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Vol. 155, No. 2, 2011
Issue release date: May 2011
Section title: Original Paper
Open Access Gateway
Int Arch Allergy Immunol 2011;155:111–118
(DOI:10.1159/000318743)

Non-Proteolytic Aeroallergens from Mites, Cat and Dog Exert Adjuvant-Like Activation of Bronchial Epithelial Cells

Österlund C.a, b · Grönlund H.c · Gafvelin G.c · Bucht A.a, b
aDepartment of Public Health and Clinical Medicine, Respiratory Medicine, Umeå University, and bSwedish Defence Research Agency, FOI CBRN Defence and Security, Umeå, and cDepartment of Medicine, Clinical Immunology and Allergy Unit, Karolinska Institute, Stockholm, Sweden
email Corresponding Author

Abstract

Background: Exposure to seasonal or indoor allergens may cause sensitisation and development of allergic airway diseases. We have previously demonstrated that the non-proteolytic major house dust mite (HDM) allergen Der p 2 stimulates pro-inflammatory responses in bronchial epithelial cells. We aimed to determine if other clinically relevant non-proteolytic aeroallergens originating from HDMs, storage mites, cat, dog, birch and timothy also activate respiratory epithelial cells. Methods: Cultures of human bronchial epithelial cell line BEAS-2B, normal human bronchial epithelial cells and alveolar epithelial cell line A549 were exposed to recombinant (r)Der p 2, natural (n)Der f 2, rEur m 2, rLep d 2, rFel d 1, nFel d 1, rCan f 2, rBet v 1 or rPhl p 5a. A panel of secreted mediators and expression of cell adhesion receptors involved in recruitment, survival and adhesion of inflammatory cells in asthmatic airways was assessed. Results: The mite allergens rDer p 2, nDer f 2, rEur m 2 and rLep d 2 as well as the cat and dog allergens rFel d 1, nFel d 1 and rCan f 2 induced granulocyte colony-stimulating factor, granulocyte-macrophage colony-stimulating factor, interleukin (IL)-6, IL-8, monocyte-chemotactic protein-1 and macrophage inflammatory protein-3α secretion from bronchial epithelial cells as well as surface expression of intracellular adhesion molecule-1. The pollen allergens rBet v 1 and rPhl p 5a from birch and timothy did not activate the cells. None of the studied allergens affected the alveolar epithelial cells. Conclusion: These results show that both mite and structurally unrelated cat and dog allergens can activate respiratory epithelial cells by adjuvant-like protease-independent mechanisms.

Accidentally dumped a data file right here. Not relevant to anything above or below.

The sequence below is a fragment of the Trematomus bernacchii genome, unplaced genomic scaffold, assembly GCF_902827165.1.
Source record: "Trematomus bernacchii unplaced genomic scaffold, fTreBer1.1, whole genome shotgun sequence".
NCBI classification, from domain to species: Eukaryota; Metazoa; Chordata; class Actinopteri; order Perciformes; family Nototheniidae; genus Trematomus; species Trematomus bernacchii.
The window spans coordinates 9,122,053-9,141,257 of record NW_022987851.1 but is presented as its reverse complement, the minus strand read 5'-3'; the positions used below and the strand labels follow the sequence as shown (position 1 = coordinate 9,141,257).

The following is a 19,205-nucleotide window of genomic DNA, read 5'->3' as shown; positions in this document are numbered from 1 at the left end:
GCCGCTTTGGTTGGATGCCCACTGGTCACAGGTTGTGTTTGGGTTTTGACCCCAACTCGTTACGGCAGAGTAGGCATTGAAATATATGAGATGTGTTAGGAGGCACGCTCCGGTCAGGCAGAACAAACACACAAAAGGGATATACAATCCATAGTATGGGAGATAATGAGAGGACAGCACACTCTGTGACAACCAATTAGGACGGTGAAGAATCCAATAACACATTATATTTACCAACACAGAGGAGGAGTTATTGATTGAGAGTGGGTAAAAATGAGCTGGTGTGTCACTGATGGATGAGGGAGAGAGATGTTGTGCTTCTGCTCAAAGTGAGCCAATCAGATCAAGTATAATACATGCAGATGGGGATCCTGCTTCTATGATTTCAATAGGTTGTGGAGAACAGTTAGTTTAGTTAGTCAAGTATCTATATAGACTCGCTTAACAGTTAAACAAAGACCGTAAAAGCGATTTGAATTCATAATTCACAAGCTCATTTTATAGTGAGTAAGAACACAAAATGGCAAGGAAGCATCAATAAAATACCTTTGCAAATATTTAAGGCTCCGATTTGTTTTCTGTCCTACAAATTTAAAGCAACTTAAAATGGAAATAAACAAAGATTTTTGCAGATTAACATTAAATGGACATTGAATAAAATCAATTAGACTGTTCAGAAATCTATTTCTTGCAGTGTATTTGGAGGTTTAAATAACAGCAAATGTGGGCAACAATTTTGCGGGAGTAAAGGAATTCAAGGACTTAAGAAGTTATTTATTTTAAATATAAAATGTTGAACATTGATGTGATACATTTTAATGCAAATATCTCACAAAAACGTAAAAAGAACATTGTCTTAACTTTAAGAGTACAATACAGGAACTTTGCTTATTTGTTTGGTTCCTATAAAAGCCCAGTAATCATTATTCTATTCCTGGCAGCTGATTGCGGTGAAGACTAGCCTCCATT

© 2010 S. Karger AG, Basel


  

Key Words

  • Der p 2
  • Der f 2
  • Eur m 2
  • Lep d 2
  • Fel d 1
  • Can f 2
  • Non-proteolytic
  • Epithelial cells

 Introduction

Exposure to aeroallergens poses a major risk for sensitisation and development of perennial rhinitis and allergic asthma and can be caused by either intermittent or continued allergen exposure [1,2]. Plant pollen is a major source of outdoor seasonal allergens, and exposure to these represents the former [3], while exposure to indoor allergens derived from house dust mites (HDMs), for example, represent the latter [1]. There are great geographical variations, but in many parts of the world different species of HDMs, like Dermatophagoidespteronyssinus, D. farinae and Euroglyphus maynei, are among the most common sources of indoor aeroallergens [1,4]. Allergens from storage mites like Lepidoglyphus destructor, known to cause occupational allergy, are also found in house dust, and sensitisation is especially high in regions with damp housing conditions [5,6,7,8]. Pets, such as cats and dogs, are another significant source of indoor allergens associated with continued exposure [1,9,10].